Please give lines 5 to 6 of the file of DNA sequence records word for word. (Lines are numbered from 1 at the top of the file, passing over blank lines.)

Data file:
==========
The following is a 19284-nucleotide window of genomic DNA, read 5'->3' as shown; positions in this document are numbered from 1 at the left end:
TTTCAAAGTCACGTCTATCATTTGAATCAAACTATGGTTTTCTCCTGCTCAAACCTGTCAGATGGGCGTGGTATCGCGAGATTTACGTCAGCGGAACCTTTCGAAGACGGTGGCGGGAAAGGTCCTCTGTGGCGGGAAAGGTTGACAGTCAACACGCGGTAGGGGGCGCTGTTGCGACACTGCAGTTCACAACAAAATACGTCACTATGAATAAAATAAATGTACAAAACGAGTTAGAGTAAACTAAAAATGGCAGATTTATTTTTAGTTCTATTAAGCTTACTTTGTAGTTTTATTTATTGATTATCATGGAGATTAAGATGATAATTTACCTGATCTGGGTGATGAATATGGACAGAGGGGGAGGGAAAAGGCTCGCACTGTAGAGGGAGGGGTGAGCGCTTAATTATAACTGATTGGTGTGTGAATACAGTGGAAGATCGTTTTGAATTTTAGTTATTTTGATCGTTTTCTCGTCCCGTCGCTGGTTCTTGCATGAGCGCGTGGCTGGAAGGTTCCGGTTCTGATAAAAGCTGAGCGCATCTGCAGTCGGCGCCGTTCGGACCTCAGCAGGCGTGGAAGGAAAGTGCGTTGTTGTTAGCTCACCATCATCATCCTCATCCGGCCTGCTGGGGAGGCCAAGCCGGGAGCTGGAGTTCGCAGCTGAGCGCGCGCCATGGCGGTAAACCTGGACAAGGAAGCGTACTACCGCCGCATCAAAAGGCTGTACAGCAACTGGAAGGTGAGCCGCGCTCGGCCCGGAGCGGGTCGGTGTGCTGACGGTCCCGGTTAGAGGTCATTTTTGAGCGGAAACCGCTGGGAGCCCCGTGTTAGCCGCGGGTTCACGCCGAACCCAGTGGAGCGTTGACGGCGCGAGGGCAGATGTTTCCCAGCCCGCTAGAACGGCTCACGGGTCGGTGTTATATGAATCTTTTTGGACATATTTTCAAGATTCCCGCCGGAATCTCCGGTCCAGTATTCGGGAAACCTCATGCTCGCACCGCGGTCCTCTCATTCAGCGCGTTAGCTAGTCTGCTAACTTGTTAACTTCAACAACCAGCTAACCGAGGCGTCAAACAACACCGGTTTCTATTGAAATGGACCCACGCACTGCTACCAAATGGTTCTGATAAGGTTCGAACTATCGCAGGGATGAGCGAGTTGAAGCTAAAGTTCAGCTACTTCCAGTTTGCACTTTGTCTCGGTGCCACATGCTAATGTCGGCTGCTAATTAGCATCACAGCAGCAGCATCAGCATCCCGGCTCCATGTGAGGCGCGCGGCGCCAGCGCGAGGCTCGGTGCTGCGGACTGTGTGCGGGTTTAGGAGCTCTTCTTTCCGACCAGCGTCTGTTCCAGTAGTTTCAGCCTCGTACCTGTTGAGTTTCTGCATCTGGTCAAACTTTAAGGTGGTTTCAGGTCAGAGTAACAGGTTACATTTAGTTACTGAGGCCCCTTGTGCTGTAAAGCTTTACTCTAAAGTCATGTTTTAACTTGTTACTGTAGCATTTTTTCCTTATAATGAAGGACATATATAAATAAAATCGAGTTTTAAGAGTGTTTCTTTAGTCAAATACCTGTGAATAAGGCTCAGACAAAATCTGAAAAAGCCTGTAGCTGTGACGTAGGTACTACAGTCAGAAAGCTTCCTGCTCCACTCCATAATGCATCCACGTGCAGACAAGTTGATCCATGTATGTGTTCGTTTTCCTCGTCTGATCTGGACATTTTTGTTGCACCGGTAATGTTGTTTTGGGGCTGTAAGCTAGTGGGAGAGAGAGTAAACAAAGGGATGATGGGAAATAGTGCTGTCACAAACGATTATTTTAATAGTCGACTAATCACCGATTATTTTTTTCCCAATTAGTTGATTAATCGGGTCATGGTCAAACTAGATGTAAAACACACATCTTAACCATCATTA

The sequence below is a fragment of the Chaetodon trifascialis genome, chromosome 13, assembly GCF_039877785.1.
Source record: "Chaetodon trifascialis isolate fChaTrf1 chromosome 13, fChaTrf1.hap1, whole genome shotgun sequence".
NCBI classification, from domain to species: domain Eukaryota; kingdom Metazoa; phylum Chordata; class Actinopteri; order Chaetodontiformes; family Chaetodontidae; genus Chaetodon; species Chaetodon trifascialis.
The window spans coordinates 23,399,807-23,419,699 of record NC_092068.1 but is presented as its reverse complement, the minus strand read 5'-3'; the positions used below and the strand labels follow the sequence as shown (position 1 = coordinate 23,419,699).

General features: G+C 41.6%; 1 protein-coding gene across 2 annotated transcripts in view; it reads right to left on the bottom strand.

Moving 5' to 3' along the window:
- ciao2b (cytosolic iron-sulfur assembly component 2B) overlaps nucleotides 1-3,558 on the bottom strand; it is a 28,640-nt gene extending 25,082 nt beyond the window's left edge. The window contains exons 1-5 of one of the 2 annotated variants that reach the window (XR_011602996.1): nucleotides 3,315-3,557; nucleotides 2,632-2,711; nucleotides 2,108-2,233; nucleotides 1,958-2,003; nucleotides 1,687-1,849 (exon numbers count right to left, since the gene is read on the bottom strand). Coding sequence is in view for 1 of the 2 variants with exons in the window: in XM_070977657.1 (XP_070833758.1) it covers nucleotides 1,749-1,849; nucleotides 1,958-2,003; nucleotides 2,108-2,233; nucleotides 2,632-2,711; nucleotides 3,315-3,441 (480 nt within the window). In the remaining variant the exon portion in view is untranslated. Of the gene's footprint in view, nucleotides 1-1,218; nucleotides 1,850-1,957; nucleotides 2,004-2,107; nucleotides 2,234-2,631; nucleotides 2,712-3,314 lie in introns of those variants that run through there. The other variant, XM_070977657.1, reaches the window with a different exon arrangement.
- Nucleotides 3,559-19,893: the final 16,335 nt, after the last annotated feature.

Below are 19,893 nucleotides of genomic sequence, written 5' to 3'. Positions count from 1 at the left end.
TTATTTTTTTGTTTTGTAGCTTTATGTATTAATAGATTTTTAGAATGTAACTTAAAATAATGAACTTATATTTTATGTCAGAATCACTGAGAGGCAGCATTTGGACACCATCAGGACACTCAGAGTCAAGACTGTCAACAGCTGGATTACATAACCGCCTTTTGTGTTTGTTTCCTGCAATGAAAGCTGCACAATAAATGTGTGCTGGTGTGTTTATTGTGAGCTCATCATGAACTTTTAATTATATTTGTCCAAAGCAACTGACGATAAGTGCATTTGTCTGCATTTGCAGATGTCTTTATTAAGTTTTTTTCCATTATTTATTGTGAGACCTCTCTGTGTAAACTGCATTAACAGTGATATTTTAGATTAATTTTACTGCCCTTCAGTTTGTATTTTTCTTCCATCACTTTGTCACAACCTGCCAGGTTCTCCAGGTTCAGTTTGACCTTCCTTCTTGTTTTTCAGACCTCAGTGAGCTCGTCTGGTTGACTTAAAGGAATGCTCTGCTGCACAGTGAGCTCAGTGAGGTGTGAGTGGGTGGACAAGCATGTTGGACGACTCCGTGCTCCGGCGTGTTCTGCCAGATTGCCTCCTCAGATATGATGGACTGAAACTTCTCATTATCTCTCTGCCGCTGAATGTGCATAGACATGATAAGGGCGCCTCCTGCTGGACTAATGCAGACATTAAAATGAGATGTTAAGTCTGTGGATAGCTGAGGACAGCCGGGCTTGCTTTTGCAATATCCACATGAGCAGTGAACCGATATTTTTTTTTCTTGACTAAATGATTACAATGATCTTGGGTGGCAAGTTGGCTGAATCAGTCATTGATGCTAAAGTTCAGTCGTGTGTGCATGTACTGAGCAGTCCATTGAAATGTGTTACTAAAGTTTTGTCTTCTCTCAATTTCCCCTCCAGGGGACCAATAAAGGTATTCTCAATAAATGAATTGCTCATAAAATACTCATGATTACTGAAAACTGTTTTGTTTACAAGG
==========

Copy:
NCBI classification, from domain to species: domain Eukaryota; kingdom Metazoa; phylum Chordata; class Actinopteri; order Chaetodontiformes; family Chaetodontidae; genus Chaetodon; species Chaetodon trifascialis.
The window spans coordinates 23,399,807-23,419,699 of record NC_092068.1 but is presented as its reverse complement, the minus strand read 5'-3'; the positions used below and the strand labels follow the sequence as shown (position 1 = coordinate 23,419,699).